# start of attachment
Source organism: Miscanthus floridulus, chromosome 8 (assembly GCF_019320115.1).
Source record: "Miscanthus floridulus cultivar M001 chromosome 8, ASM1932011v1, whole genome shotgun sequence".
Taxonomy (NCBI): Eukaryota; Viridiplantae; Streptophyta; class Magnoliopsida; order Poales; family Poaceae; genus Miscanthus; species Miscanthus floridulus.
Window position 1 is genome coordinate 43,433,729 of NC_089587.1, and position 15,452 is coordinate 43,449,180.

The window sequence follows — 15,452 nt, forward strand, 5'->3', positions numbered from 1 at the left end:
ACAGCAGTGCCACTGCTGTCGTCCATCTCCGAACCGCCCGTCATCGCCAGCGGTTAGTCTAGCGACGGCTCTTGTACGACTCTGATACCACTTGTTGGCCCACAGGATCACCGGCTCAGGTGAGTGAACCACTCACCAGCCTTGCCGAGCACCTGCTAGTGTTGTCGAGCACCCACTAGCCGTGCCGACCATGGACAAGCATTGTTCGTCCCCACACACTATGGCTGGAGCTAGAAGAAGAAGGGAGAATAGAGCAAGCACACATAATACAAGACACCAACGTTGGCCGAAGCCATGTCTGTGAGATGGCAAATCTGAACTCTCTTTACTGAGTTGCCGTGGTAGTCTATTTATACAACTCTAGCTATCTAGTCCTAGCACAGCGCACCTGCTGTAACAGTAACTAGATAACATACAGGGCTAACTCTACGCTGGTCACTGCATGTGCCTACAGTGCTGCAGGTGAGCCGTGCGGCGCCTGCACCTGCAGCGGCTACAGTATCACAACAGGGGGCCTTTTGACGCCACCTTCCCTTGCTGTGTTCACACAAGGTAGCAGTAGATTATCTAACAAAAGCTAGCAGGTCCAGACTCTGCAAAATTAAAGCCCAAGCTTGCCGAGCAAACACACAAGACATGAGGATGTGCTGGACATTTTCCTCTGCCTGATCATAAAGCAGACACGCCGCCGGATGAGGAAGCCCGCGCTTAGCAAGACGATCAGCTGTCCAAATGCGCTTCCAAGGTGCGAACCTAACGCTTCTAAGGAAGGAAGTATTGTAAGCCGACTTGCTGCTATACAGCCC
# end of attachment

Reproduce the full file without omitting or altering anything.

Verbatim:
Source organism: Miscanthus floridulus, chromosome 8 (assembly GCF_019320115.1).
Source record: "Miscanthus floridulus cultivar M001 chromosome 8, ASM1932011v1, whole genome shotgun sequence".
Taxonomy (NCBI): Eukaryota; Viridiplantae; Streptophyta; class Magnoliopsida; order Poales; family Poaceae; genus Miscanthus; species Miscanthus floridulus.
Window position 1 is genome coordinate 43,433,729 of NC_089587.1, and position 15,452 is coordinate 43,449,180.

The window sequence follows — 15,452 nt, forward strand, 5'->3', positions numbered from 1 at the left end:
ACAGCAGTGCCACTGCTGTCGTCCATCTCCGAACCGCCCGTCATCGCCAGCGGTTAGTCTAGCGACGGCTCTTGTACGACTCTGATACCACTTGTTGGCCCACAGGATCACCGGCTCAGGTGAGTGAACCACTCACCAGCCTTGCCGAGCACCTGCTAGTGTTGTCGAGCACCCACTAGCCGTGCCGACCATGGACAAGCATTGTTCGTCCCCACACACTATGGCTGGAGCTAGAAGAAGAAGGGAGAATAGAGCAAGCACACATAATACAAGACACCAACGTTGGCCGAAGCCATGTCTGTGAGATGGCAAATCTGAACTCTCTTTACTGAGTTGCCGTGGTAGTCTATTTATACAACTCTAGCTATCTAGTCCTAGCACAGCGCACCTGCTGTAACAGTAACTAGATAACATACAGGGCTAACTCTACGCTGGTCACTGCATGTGCCTACAGTGCTGCAGGTGAGCCGTGCGGCGCCTGCACCTGCAGCGGCTACAGTATCACAACAGGGGGCCTTTTGACGCCACCTTCCCTTGCTGTGTTCACACAAGGTAGCAGTAGATTATCTAACAAAAGCTAGCAGGTCCAGACTCTGCAAAATTAAAGCCCAAGCTTGCCGAGCAAACACACAAGACATGAGGATGTGCTGGACATTTTCCTCTGCCTGATCATAAAGCAGACACGCCGCCGGATGAGGAAGCCCGCGCTTAGCAAGACGATCAGCTGTCCAAATGCGCTTCCAAGGTGCGAACCTAACGCTTCTAAGGAAGGAAGTATTGTAAGCCGACTTGCTGCTATACAGCCC